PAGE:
Acts of kindness occur in “Fidelio,” as they do in prisons. On my visits, I meet caring correction officers and program staff. In the opera, Rocco releases prisoners from their cells to walk in the castle garden. Joyfully, the prisoners emerge from their dark cells into the sunlight. In prison, it is important not to lose hope, for the loss of hope leads to despair. Leonora realizes the need to avoid despair: “Sweet hope, oh never let your star, / Your last faint star of comfort be denied me.” The prisoners in their dungeons do their best to cling to hope: “The voice of hope still whispers here ….”

Hope is nurtured when a prisoner has loved ones on the outside who care about him. It is Leonora’s devotion that sustains her imprisoned husband: “By your love,” Florestan tells her, “I was protected.” I watch inmates waiting for visitors and see the warm smile of recognition when they arrive, “No, my family has not given up on me. I may be jobless, without a future, but still I have something.” An embrace. Hand in hand, family and friends begin their precious hour together.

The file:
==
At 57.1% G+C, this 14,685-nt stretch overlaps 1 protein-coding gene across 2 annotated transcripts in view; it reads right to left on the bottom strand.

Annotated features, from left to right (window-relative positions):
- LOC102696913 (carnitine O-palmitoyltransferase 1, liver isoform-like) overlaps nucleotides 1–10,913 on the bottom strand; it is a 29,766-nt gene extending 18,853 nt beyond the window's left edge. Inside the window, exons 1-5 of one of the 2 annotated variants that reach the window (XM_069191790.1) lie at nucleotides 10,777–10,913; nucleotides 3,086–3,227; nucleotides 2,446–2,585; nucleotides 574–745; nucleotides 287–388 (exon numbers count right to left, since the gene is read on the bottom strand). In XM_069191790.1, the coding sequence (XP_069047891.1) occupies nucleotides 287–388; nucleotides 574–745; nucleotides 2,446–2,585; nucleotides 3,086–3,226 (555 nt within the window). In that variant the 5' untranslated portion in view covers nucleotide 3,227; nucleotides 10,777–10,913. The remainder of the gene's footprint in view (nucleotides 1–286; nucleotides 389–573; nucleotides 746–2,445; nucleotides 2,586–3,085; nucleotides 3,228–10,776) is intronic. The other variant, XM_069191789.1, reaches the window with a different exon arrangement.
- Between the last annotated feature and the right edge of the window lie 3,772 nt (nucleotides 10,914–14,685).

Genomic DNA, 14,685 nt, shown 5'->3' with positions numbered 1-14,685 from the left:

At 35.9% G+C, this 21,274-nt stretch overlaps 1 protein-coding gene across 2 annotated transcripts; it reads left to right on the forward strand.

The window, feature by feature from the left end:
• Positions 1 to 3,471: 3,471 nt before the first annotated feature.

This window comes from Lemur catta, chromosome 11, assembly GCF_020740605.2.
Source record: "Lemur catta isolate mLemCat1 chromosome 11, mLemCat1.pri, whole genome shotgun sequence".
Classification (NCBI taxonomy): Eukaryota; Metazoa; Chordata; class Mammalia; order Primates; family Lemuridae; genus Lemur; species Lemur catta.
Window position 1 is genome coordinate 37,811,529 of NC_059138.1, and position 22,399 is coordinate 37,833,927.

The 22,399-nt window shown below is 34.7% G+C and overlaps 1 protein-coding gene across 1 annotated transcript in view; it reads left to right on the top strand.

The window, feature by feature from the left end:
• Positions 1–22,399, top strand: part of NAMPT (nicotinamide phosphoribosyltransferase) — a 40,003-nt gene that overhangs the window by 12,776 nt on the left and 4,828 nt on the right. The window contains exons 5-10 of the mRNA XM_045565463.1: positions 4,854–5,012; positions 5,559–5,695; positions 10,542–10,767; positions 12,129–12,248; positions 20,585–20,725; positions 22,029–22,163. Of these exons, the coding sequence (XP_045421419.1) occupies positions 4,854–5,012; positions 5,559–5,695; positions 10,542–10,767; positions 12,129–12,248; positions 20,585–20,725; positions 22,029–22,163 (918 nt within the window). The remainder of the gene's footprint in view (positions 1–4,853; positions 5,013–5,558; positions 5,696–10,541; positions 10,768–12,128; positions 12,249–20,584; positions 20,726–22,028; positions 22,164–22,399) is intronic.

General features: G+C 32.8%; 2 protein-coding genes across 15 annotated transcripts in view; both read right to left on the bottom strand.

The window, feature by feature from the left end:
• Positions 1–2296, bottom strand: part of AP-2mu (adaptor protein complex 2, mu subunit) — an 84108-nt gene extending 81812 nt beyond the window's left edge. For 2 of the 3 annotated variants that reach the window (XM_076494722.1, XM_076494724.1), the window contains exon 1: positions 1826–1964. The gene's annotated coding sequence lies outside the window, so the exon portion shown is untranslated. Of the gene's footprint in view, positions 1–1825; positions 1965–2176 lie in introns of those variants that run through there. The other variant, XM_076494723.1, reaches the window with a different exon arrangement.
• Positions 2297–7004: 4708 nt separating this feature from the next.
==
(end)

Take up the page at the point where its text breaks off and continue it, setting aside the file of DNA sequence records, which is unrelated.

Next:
Release from prison is the hope of every prisoner. In “Fidelio,” the prisoners ask, “Oh freedom, will you be ours once again?” Florestan is freed to the sound of trumpets with the arrival of Don Fernando, the king’s minister. No trumpet of deliverance will sound for the inmates I meet. In my view, many of them should not be in prison at all, not because they are innocent, but because less harsh punishments, such as remaining in the community subject to electronic monitoring, is far less destructive of family life than being sent many hundreds of miles away from home.